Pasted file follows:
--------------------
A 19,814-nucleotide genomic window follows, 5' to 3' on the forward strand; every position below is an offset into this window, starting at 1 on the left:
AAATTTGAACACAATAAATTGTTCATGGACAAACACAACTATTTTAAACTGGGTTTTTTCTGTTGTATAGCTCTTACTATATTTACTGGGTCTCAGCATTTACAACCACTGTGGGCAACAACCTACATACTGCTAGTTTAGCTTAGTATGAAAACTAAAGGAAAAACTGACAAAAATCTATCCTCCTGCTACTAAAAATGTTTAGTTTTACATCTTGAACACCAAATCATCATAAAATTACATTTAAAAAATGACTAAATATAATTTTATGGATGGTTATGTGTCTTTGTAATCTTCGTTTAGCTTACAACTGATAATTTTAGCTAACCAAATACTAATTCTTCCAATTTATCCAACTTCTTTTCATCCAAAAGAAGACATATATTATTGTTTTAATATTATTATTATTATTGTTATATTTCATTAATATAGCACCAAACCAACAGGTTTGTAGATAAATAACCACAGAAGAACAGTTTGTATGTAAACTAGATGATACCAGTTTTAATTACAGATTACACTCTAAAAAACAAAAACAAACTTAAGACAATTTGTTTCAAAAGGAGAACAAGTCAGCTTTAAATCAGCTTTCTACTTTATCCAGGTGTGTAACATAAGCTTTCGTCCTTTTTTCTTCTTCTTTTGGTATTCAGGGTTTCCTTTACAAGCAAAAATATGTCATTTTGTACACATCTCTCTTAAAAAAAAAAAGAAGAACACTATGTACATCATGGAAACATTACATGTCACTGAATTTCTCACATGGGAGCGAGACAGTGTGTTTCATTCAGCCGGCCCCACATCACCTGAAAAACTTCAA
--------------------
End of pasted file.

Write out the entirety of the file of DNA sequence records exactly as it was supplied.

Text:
A 19,814-nucleotide genomic window follows, 5' to 3' on the forward strand; every position below is an offset into this window, starting at 1 on the left:
AAATTTGAACACAATAAATTGTTCATGGACAAACACAACTATTTTAAACTGGGTTTTTTCTGTTGTATAGCTCTTACTATATTTACTGGGTCTCAGCATTTACAACCACTGTGGGCAACAACCTACATACTGCTAGTTTAGCTTAGTATGAAAACTAAAGGAAAAACTGACAAAAATCTATCCTCCTGCTACTAAAAATGTTTAGTTTTACATCTTGAACACCAAATCATCATAAAATTACATTTAAAAAATGACTAAATATAATTTTATGGATGGTTATGTGTCTTTGTAATCTTCGTTTAGCTTACAACTGATAATTTTAGCTAACCAAATACTAATTCTTCCAATTTATCCAACTTCTTTTCATCCAAAAGAAGACATATATTATTGTTTTAATATTATTATTATTATTGTTATATTTCATTAATATAGCACCAAACCAACAGGTTTGTAGATAAATAACCACAGAAGAACAGTTTGTATGTAAACTAGATGATACCAGTTTTAATTACAGATTACACTCTAAAAAACAAAAACAAACTTAAGACAATTTGTTTCAAAAGGAGAACAAGTCAGCTTTAAATCAGCTTTCTACTTTATCCAGGTGTGTAACATAAGCTTTCGTCCTTTTTTCTTCTTCTTTTGGTATTCAGGGTTTCCTTTACAAGCAAAAATATGTCATTTTGTACACATCTCTCTTAAAAAAAAAAAGAAGAACACTATGTACATCATGGAAACATTACATGTCACTGAATTTCTCACATGGGAGCGAGACAGTGTGTTTCATTCAGCCGGCCCCACATCACCTGAAAAACTTCAA